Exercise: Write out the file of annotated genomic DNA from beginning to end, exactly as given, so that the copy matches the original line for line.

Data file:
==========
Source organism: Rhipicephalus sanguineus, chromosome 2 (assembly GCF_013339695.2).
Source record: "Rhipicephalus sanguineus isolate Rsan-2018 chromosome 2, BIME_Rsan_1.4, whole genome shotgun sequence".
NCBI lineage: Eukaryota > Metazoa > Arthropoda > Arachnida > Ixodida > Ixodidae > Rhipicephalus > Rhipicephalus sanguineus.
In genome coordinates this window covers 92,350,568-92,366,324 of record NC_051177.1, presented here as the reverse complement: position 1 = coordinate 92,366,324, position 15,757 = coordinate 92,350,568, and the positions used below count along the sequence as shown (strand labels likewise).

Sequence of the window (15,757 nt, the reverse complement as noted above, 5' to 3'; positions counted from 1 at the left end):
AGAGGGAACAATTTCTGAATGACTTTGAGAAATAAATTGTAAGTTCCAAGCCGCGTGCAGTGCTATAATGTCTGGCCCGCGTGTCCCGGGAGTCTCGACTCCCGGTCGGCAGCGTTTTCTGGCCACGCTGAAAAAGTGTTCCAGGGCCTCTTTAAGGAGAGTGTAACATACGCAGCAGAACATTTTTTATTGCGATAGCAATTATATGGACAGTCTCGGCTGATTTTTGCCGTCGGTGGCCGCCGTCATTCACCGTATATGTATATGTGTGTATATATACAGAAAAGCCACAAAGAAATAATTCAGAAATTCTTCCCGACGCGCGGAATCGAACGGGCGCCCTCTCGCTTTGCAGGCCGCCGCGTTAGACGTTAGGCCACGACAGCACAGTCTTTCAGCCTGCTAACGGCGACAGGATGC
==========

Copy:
Source organism: Rhipicephalus sanguineus, chromosome 2 (assembly GCF_013339695.2).
Source record: "Rhipicephalus sanguineus isolate Rsan-2018 chromosome 2, BIME_Rsan_1.4, whole genome shotgun sequence".
NCBI lineage: Eukaryota > Metazoa > Arthropoda > Arachnida > Ixodida > Ixodidae > Rhipicephalus > Rhipicephalus sanguineus.
In genome coordinates this window covers 92,350,568-92,366,324 of record NC_051177.1, presented here as the reverse complement: position 1 = coordinate 92,366,324, position 15,757 = coordinate 92,350,568, and the positions used below count along the sequence as shown (strand labels likewise).

Sequence of the window (15,757 nt, the reverse complement as noted above, 5' to 3'; positions counted from 1 at the left end):
AGAGGGAACAATTTCTGAATGACTTTGAGAAATAAATTGTAAGTTCCAAGCCGCGTGCAGTGCTATAATGTCTGGCCCGCGTGTCCCGGGAGTCTCGACTCCCGGTCGGCAGCGTTTTCTGGCCACGCTGAAAAAGTGTTCCAGGGCCTCTTTAAGGAGAGTGTAACATACGCAGCAGAACATTTTTTATTGCGATAGCAATTATATGGACAGTCTCGGCTGATTTTTGCCGTCGGTGGCCGCCGTCATTCACCGTATATGTATATGTGTGTATATATACAGAAAAGCCACAAAGAAATAATTCAGAAATTCTTCCCGACGCGCGGAATCGAACGGGCGCCCTCTCGCTTTGCAGGCCGCCGCGTTAGACGTTAGGCCACGACAGCACAGTCTTTCAGCCTGCTAACGGCGACAGGATGC